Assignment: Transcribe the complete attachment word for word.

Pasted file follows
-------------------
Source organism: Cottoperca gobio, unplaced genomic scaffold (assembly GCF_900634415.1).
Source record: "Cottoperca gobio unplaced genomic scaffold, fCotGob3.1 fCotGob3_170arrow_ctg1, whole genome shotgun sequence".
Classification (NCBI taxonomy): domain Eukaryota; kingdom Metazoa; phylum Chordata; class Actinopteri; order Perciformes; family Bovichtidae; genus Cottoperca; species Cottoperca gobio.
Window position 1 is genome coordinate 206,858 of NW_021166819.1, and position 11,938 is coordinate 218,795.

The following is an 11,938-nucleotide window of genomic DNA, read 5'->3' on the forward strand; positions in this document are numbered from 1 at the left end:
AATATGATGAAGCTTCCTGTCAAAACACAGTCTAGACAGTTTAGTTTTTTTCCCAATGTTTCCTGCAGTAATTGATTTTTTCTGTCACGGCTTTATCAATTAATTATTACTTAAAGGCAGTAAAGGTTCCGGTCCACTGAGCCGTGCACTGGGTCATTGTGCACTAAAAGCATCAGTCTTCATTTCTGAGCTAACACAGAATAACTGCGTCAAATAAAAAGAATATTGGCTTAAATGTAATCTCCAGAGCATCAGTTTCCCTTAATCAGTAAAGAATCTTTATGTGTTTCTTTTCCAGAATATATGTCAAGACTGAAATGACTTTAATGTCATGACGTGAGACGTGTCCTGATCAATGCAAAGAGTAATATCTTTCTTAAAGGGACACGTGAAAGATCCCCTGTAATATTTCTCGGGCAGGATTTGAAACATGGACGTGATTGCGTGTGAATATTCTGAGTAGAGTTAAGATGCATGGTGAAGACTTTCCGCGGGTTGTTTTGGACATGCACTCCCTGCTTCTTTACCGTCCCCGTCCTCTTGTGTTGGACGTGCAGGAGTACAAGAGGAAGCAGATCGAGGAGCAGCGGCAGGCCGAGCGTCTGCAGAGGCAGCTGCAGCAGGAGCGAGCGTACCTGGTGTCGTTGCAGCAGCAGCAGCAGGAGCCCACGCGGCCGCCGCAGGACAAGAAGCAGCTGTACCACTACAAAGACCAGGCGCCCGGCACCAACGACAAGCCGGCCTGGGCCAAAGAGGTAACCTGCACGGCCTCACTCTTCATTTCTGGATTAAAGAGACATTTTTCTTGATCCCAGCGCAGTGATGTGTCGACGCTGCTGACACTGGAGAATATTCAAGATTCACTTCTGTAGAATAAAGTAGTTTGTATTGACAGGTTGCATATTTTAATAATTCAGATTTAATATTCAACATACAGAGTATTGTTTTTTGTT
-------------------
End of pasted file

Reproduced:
Source organism: Cottoperca gobio, unplaced genomic scaffold (assembly GCF_900634415.1).
Source record: "Cottoperca gobio unplaced genomic scaffold, fCotGob3.1 fCotGob3_170arrow_ctg1, whole genome shotgun sequence".
Classification (NCBI taxonomy): domain Eukaryota; kingdom Metazoa; phylum Chordata; class Actinopteri; order Perciformes; family Bovichtidae; genus Cottoperca; species Cottoperca gobio.
Window position 1 is genome coordinate 206,858 of NW_021166819.1, and position 11,938 is coordinate 218,795.

The following is an 11,938-nucleotide window of genomic DNA, read 5'->3' on the forward strand; positions in this document are numbered from 1 at the left end:
AATATGATGAAGCTTCCTGTCAAAACACAGTCTAGACAGTTTAGTTTTTTTCCCAATGTTTCCTGCAGTAATTGATTTTTTCTGTCACGGCTTTATCAATTAATTATTACTTAAAGGCAGTAAAGGTTCCGGTCCACTGAGCCGTGCACTGGGTCATTGTGCACTAAAAGCATCAGTCTTCATTTCTGAGCTAACACAGAATAACTGCGTCAAATAAAAAGAATATTGGCTTAAATGTAATCTCCAGAGCATCAGTTTCCCTTAATCAGTAAAGAATCTTTATGTGTTTCTTTTCCAGAATATATGTCAAGACTGAAATGACTTTAATGTCATGACGTGAGACGTGTCCTGATCAATGCAAAGAGTAATATCTTTCTTAAAGGGACACGTGAAAGATCCCCTGTAATATTTCTCGGGCAGGATTTGAAACATGGACGTGATTGCGTGTGAATATTCTGAGTAGAGTTAAGATGCATGGTGAAGACTTTCCGCGGGTTGTTTTGGACATGCACTCCCTGCTTCTTTACCGTCCCCGTCCTCTTGTGTTGGACGTGCAGGAGTACAAGAGGAAGCAGATCGAGGAGCAGCGGCAGGCCGAGCGTCTGCAGAGGCAGCTGCAGCAGGAGCGAGCGTACCTGGTGTCGTTGCAGCAGCAGCAGCAGGAGCCCACGCGGCCGCCGCAGGACAAGAAGCAGCTGTACCACTACAAAGACCAGGCGCCCGGCACCAACGACAAGCCGGCCTGGGCCAAAGAGGTAACCTGCACGGCCTCACTCTTCATTTCTGGATTAAAGAGACATTTTTCTTGATCCCAGCGCAGTGATGTGTCGACGCTGCTGACACTGGAGAATATTCAAGATTCACTTCTGTAGAATAAAGTAGTTTGTATTGACAGGTTGCATATTTTAATAATTCAGATTTAATATTCAACATACAGAGTATTGTTTTTTGTT